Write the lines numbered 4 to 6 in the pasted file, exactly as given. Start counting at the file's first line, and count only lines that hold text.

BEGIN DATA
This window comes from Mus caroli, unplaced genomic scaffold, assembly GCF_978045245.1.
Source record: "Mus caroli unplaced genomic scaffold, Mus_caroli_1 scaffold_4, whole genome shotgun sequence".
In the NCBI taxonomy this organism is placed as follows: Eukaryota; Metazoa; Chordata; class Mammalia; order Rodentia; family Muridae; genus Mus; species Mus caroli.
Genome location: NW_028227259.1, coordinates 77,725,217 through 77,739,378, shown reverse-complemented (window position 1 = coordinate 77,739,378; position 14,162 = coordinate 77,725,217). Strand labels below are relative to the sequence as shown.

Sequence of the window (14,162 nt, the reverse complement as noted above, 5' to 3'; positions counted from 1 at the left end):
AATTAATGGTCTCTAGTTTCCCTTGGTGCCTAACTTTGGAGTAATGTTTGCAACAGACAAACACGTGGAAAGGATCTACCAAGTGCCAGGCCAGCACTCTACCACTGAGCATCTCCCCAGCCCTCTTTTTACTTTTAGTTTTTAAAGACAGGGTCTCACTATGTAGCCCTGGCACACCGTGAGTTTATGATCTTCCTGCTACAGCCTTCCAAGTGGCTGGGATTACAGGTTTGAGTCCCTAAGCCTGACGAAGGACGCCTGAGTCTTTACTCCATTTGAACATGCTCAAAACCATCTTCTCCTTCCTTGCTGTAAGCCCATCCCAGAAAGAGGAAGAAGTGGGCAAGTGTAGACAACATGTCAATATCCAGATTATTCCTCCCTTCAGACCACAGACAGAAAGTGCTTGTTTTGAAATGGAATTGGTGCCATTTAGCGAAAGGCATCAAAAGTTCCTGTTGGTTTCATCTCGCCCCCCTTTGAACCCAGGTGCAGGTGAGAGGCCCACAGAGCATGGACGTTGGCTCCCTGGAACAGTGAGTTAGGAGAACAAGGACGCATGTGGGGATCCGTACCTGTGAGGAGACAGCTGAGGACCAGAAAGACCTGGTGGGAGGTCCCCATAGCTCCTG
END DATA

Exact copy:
Genome location: NW_028227259.1, coordinates 77,725,217 through 77,739,378, shown reverse-complemented (window position 1 = coordinate 77,739,378; position 14,162 = coordinate 77,725,217). Strand labels below are relative to the sequence as shown.

Sequence of the window (14,162 nt, the reverse complement as noted above, 5' to 3'; positions counted from 1 at the left end):
AATTAATGGTCTCTAGTTTCCCTTGGTGCCTAACTTTGGAGTAATGTTTGCAACAGACAAACACGTGGAAAGGATCTACCAAGTGCCAGGCCAGCACTCTACCACTGAGCATCTCCCCAGCCCTCTTTTTACTTTTAGTTTTTAAAGACAGGGTCTCACTATGTAGCCCTGGCACACCGTGAGTTTATGATCTTCCTGCTACAGCCTTCCAAGTGGCTGGGATTACAGGTTTGAGTCCCTAAGCCTGACGAAGGACGCCTGAGTCTTTACTCCATTTGAACATGCTCAAAACCATCTTCTCCTTCCTTGCTGTAAGCCCATCCCAGAAAGAGGAAGAAGTGGGCAAGTGTAGACAACATGTCAATATCCAGATTATTCCTCCCTTCAGACCACAGACAGAAAGTGCTTGTTTTGAAATGGAATTGGTGCCATTTAGCGAAAGGCATCAAAAGTTCCTGTTGGTTTCATCTCGCCCCCCTTTGAACCCAGGTGCAGGTGAGAGGCCCACAGAGCATGGACGTTGGCTCCCTGGAACAGTGAGTTAGGAGAACAAGGACGCATGTGGGGATCCGTACCTGTGAGGAGACAGCTGAGGACCAGAAAGACCTGGTGGGAGGTCCCCATAGCTCCTG